Company and local officials on Wednesday said Canadian National Railway Co.'s move to invest $165 million in Gary's Kirk Yard will improve the efficiency of moving freight traffic through the congested Chicago area.
Canadian National, which is one of the largest railway operators in North America, also pledged to employ up to 251 people in Gary by 2015.
Canadian National acquired the 350-acre Kirk Yard as part of its purchase of the Elgin, Joliet & Eastern Railway Co. in 2009. In February, The Times reported that the company was interested in making the rail yard a North American focal point for switching rail cars.
Patrick Waldron, spokesman for CN, said a new locomotive repair shop built at Kirk Yard will service CN's fleet operating across the U.S.
In Gary, the company will build new receiving and departure tracks, and classification tracks, which is where rail cars are sorted and assembled, while increasing the length of other tracks. These moves will help the yard handle longer and more efficient trains and improve interchange with other railroads.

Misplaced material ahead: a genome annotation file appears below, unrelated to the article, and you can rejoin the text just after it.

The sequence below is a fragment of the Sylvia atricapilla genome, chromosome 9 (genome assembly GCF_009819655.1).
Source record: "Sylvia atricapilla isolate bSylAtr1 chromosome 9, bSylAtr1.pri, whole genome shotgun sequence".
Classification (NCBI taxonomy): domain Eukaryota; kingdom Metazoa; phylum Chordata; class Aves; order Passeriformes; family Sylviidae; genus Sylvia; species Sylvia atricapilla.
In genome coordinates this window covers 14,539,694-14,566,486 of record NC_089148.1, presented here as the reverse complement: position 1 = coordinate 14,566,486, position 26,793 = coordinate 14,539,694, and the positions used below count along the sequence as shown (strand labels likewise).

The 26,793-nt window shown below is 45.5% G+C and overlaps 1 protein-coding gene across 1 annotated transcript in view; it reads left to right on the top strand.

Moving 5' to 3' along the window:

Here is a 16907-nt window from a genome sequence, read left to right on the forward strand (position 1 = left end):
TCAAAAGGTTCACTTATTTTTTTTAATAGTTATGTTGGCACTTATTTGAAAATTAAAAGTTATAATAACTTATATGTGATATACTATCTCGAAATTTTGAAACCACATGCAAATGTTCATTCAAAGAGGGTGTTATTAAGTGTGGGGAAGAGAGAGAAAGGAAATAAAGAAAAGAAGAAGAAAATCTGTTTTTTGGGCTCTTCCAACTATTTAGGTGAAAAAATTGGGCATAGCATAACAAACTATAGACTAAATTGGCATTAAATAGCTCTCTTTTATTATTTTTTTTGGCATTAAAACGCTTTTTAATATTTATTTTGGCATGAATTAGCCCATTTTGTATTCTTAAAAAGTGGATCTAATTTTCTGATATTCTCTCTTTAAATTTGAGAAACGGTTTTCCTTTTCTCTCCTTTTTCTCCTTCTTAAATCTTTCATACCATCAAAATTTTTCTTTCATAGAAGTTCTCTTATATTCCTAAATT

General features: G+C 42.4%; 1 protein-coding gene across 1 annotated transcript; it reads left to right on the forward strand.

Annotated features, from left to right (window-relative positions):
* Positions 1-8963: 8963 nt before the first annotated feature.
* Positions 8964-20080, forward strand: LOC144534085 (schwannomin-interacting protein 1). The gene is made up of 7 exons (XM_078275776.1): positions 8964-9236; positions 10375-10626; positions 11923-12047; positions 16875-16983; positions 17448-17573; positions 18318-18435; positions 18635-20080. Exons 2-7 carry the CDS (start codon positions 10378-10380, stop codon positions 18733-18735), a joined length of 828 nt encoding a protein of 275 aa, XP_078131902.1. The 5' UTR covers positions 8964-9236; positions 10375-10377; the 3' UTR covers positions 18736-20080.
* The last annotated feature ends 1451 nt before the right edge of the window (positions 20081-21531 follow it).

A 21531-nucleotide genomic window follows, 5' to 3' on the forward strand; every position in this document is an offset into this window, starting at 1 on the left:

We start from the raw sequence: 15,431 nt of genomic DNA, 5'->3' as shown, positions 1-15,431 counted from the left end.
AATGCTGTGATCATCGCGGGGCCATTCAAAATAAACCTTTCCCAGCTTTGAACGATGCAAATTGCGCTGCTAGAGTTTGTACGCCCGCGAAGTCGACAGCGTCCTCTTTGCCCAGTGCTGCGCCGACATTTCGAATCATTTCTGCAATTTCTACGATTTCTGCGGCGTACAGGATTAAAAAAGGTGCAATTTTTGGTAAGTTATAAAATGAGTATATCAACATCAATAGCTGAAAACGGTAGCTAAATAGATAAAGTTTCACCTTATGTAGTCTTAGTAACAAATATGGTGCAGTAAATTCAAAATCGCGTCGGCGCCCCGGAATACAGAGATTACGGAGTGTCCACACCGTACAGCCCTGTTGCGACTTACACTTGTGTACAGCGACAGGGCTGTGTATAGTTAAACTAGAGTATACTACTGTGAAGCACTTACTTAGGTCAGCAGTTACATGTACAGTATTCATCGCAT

CN also plans to build a wastewater treatment facility, upgrade utilities, renovate buildings and raise the Clark Road overpass during the project to improve truck access to the lakefront industrial area.
By the end of the project, Kirk Yard's processing capacity will increase 67 percent to 2,500 cars per day.
With Kirk Yard serving as the primary classification yard, CN's satellite operations around Chicago will be focused on local pickup and delivery of freight cars to customers.
"This redesign of Kirk (Yard) will give CN a modern, efficient classification yard large enough to handle today's traffic service ... and allows for future growth of our operations in Northwest Indiana," Waldron said.
Waldron did not say what other locations the company was scouting besides Markham Yard, which spans multiple south suburban Chicago municipalities, and Kirk Yard.
Waldron said the move also will free up about 200 acres at Markham Yard for redevelopment near CN's Chicago Intermodal Terminal in Harvey. He said limited switching operations and some trains will continue to move through the yard.
Even with the operations move, Waldron said the Montreal-based company remains committed to the village of Homewood, and its U.S. headquarters remain there.
Don Koliboski, director of economic development at the Northwest Indiana Forum, said CN's investment is part of a larger trend around the country with rail companies making capital improvements with the blessing of the Federal Railroad Administration. He said the investment is also beneficial because it will reduce freight congestion without creating a burden on a heavily residential area.